JACK CLARK, in the second year of a three-year, $8.7 million contract with the Boston Red Sox, has filed for bankruptcy and listed $6.7 million in debts. "He had some expensive hobbies, and I think they got ahead of him," said FLETCHER A. ROBBE of Long Beach, Calif., the ballplayer's lawyer.

The 36-year-old Clark filed a Chapter 7 bankruptcy petition on July 30 in Santa Ana, Calif. Details of the filing appeared in The Orange County Register yesterday. Clark, batting only .211 and sidelined with shoulder injuries, could not be reached for comment.

Clark, who previously played for San Francisco, St. Louis, the Yankees and San Diego in a career that began in 1975, listed debts of more than $11.4 million and assets of nearly $4.8 million in his filing.

He was also listed as having bought 18 automobiles, including a 1990 Ferrari that cost $717,000 and three 1992 Mercedes Benz cars costing between $103,000 and $143,000. He still owes money on 17 of the automobiles, is liable for about $400,000 in Federal and state taxes and lost about $1 million in the past year in a drag-racing venture, the petition said. (AP)

... incidentally, Jack Clark's ability to waste his $8.7 million pales in comparison to Lou Gorman's ability to waste Jean Yawkey's $8.7 million. At least Jack Clark got a car.

Thursday, August 16, 2007

I've never been much for creeds

This site's motto -- the plural of anecdote is not data -- is tested every time a player switches from the AL to NL. I'm looking at you, Joel Pinero.

If I were an agent, I would have my client sign a one-year deal to play in the NL Central (or pitch in the NL West) and then put him on the market for a huge payday. Fox Sports ranks the top 6 teams in baseball as hailing from the Junior Circuit. Sounds about right to me. But I question their ranking of the Devil Rays as the worst team in baseball. They'd be a touch under .500 in the NL.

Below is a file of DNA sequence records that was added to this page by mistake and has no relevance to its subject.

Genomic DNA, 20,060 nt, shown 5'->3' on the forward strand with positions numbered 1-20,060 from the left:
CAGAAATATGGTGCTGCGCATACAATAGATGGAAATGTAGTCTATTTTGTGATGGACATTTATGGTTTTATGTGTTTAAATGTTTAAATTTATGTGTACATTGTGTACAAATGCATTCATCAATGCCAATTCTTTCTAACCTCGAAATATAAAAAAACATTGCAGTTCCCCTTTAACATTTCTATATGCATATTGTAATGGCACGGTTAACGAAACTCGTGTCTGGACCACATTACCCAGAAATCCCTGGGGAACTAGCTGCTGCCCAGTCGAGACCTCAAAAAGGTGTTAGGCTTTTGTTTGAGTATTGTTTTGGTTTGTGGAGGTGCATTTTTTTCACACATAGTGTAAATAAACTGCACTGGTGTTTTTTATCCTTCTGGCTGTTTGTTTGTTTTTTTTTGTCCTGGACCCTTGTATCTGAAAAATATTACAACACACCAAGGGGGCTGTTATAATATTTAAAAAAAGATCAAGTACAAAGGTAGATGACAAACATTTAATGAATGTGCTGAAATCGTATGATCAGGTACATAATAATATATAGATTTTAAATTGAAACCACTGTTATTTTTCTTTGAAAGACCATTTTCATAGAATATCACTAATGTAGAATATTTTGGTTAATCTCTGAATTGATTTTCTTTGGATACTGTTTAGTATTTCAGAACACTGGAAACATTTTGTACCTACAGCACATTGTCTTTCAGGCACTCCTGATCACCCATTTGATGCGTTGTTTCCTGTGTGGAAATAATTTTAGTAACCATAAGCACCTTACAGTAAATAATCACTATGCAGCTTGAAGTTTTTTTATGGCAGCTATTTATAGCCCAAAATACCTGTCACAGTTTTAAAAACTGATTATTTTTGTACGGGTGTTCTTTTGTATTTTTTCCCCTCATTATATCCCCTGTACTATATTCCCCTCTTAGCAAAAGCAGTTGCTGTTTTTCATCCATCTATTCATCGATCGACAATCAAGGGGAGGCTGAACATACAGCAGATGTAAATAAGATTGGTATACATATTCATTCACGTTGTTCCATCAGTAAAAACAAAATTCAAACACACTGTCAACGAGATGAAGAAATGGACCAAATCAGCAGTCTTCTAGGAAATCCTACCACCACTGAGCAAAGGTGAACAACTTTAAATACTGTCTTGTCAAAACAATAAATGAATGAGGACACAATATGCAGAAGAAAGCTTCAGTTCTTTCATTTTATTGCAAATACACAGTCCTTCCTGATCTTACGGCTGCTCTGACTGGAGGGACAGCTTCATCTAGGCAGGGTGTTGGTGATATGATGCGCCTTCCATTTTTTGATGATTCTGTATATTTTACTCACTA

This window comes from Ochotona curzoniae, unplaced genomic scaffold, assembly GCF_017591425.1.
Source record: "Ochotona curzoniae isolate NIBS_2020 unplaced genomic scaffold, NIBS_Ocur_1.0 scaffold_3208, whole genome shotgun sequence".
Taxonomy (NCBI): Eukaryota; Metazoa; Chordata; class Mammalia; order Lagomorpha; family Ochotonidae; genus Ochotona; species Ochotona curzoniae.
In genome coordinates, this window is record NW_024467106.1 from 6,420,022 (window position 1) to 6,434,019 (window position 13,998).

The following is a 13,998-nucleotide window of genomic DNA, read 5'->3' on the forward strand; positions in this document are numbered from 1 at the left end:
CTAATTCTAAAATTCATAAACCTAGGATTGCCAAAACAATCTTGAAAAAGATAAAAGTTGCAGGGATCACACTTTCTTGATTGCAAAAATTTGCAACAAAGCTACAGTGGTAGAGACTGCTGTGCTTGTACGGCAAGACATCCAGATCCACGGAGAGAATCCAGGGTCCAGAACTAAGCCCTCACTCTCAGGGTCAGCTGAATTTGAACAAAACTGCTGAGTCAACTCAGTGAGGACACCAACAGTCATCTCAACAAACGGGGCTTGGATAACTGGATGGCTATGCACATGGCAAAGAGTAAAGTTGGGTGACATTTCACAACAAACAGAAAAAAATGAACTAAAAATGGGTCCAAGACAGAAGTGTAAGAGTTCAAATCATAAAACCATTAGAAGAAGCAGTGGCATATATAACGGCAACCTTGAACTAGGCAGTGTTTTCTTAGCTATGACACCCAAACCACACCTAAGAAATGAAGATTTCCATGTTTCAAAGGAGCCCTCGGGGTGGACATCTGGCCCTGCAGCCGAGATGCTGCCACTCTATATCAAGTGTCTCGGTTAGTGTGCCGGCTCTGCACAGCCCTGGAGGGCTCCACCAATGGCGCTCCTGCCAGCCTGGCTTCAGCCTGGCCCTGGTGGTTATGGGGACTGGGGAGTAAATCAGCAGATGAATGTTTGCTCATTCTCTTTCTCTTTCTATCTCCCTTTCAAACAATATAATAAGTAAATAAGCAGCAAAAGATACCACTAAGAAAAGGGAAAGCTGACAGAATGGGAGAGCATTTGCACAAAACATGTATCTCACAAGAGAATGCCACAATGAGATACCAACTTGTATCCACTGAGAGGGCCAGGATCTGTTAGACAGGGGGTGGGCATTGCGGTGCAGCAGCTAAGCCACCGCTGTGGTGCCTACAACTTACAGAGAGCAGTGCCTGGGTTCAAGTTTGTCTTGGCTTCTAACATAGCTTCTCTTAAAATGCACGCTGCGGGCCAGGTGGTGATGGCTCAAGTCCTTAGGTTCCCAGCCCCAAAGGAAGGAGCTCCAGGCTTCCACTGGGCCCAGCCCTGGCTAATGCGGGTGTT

Part of me wants to give Jim Bowden credit for what's turning into a pleasant season. And yet, the quality of the opponents is a huge distraction. Kudos to the Braves for bucking the NL trend and trying to make themselves better.

Wednesday, August 15, 2007

White House predictions, Part II

In the middle of February, I made my first stab at predicting the nominees of each party. Here's my second round:

1. Hillary Clinton
2. John Edwards
3. Barack Obama
4. Bill Richardson
5. Joe Biden
... Moving Hillary to the top means I've succumbed to the conventional wisdom on this race. Bill Richardson is disappointing me.

1. Mike Huckabee
2. Mitt Romney
3. Fred Thompson
4. Rudy Guiliani

... Huckabee stays in the lead spot, and Romney is still No. 2. McCain and Brownback have dropped off my list entirely.

... keeping in mind that I predicted the Yankees would fold like umbrellas.

Monday, August 13, 2007

The word "surreal" is tossed around lightly these days

Wednesday, August 08, 2007

Who's Next?

Anti-incumbent sentiment throws out some veterans

... In the Legislature, Erik Fleming, D-Clinton, lost the House seat he was first elected to in 1999, and Senate Finance Committee Chairman Tommy Robertson, R-Moss Point, was trailing 20 points behind his primary opponent. Robertson, who's held the seat since 1992, drew criticism for killing a cigarette tax increase and grocery tax decrease plan.

Watson upsets Robertson
Wednesday, August 08, 2007
The Mississippi Press

PASCAGOULA -- Newcomer Michael Watson apparently defeated longtime incumbent state Sen. Tommy Robertson as of 11 p.m. and with 23 of 20 precincts voting. (Ed's note: What the hell?)

Robertson received 2,730 votes, or 39 percent, and Watson had claimed 4,228, or 61 percent. A total of 6,959 people voted in the race.

The winner will face off against Democratic candidate and former Gautier legislator Ray Vecchio in the general election Nov. 6. Vecchio garnered 1,026 votes with 17 of 23 precincts reported.

Votes counts are unofficial.

Watson, a Pascagoula native who practices law for a local defense firm, has said his top priorities include fully funding the Mississippi Adequate Education Program every year, creating more jobs in the state, promoting family values and listening to the needs of the community.

Watson has also said that rebuilding local businesses after Hurricane Katrina should take initial priority over attracting new, out-of-state business.

"I want to work on the businesses we have now," Watson said in a July interview with The Mississippi Press. "I want to build local business first. Then let's worry about bringing in outside business."